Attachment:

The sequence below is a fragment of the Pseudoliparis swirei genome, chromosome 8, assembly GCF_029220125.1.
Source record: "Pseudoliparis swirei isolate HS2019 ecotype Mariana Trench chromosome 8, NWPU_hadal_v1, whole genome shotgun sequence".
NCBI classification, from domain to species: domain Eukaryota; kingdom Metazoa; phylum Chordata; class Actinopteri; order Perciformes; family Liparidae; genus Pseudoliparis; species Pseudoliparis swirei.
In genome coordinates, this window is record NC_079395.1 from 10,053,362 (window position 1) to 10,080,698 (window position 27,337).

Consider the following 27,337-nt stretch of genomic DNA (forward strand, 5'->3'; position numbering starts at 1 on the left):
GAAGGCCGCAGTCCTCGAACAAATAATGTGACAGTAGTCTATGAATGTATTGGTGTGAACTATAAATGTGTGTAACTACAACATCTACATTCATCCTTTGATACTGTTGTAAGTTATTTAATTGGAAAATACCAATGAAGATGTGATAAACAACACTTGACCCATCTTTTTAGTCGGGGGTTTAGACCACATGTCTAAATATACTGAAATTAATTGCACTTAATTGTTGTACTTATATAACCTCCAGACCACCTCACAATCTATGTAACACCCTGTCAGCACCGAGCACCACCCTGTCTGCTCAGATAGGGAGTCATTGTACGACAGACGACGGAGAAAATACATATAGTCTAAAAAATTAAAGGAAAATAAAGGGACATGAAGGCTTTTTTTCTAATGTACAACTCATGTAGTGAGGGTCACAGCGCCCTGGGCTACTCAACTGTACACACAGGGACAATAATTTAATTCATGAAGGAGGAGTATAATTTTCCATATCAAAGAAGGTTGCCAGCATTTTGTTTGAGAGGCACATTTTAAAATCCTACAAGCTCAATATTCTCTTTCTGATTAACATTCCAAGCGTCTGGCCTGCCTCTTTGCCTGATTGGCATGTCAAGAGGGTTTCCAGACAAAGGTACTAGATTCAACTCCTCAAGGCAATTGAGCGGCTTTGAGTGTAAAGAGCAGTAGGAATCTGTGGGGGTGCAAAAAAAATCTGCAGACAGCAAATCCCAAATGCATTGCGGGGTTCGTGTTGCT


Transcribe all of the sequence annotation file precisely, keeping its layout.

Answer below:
The sequence below is a fragment of the Pseudoliparis swirei genome, chromosome 8, assembly GCF_029220125.1.
Source record: "Pseudoliparis swirei isolate HS2019 ecotype Mariana Trench chromosome 8, NWPU_hadal_v1, whole genome shotgun sequence".
NCBI classification, from domain to species: domain Eukaryota; kingdom Metazoa; phylum Chordata; class Actinopteri; order Perciformes; family Liparidae; genus Pseudoliparis; species Pseudoliparis swirei.
In genome coordinates, this window is record NC_079395.1 from 10,053,362 (window position 1) to 10,080,698 (window position 27,337).

Consider the following 27,337-nt stretch of genomic DNA (forward strand, 5'->3'; position numbering starts at 1 on the left):
GAAGGCCGCAGTCCTCGAACAAATAATGTGACAGTAGTCTATGAATGTATTGGTGTGAACTATAAATGTGTGTAACTACAACATCTACATTCATCCTTTGATACTGTTGTAAGTTATTTAATTGGAAAATACCAATGAAGATGTGATAAACAACACTTGACCCATCTTTTTAGTCGGGGGTTTAGACCACATGTCTAAATATACTGAAATTAATTGCACTTAATTGTTGTACTTATATAACCTCCAGACCACCTCACAATCTATGTAACACCCTGTCAGCACCGAGCACCACCCTGTCTGCTCAGATAGGGAGTCATTGTACGACAGACGACGGAGAAAATACATATAGTCTAAAAAATTAAAGGAAAATAAAGGGACATGAAGGCTTTTTTTCTAATGTACAACTCATGTAGTGAGGGTCACAGCGCCCTGGGCTACTCAACTGTACACACAGGGACAATAATTTAATTCATGAAGGAGGAGTATAATTTTCCATATCAAAGAAGGTTGCCAGCATTTTGTTTGAGAGGCACATTTTAAAATCCTACAAGCTCAATATTCTCTTTCTGATTAACATTCCAAGCGTCTGGCCTGCCTCTTTGCCTGATTGGCATGTCAAGAGGGTTTCCAGACAAAGGTACTAGATTCAACTCCTCAAGGCAATTGAGCGGCTTTGAGTGTAAAGAGCAGTAGGAATCTGTGGGGGTGCAAAAAAAATCTGCAGACAGCAAATCCCAAATGCATTGCGGGGTTCGTGTTGCT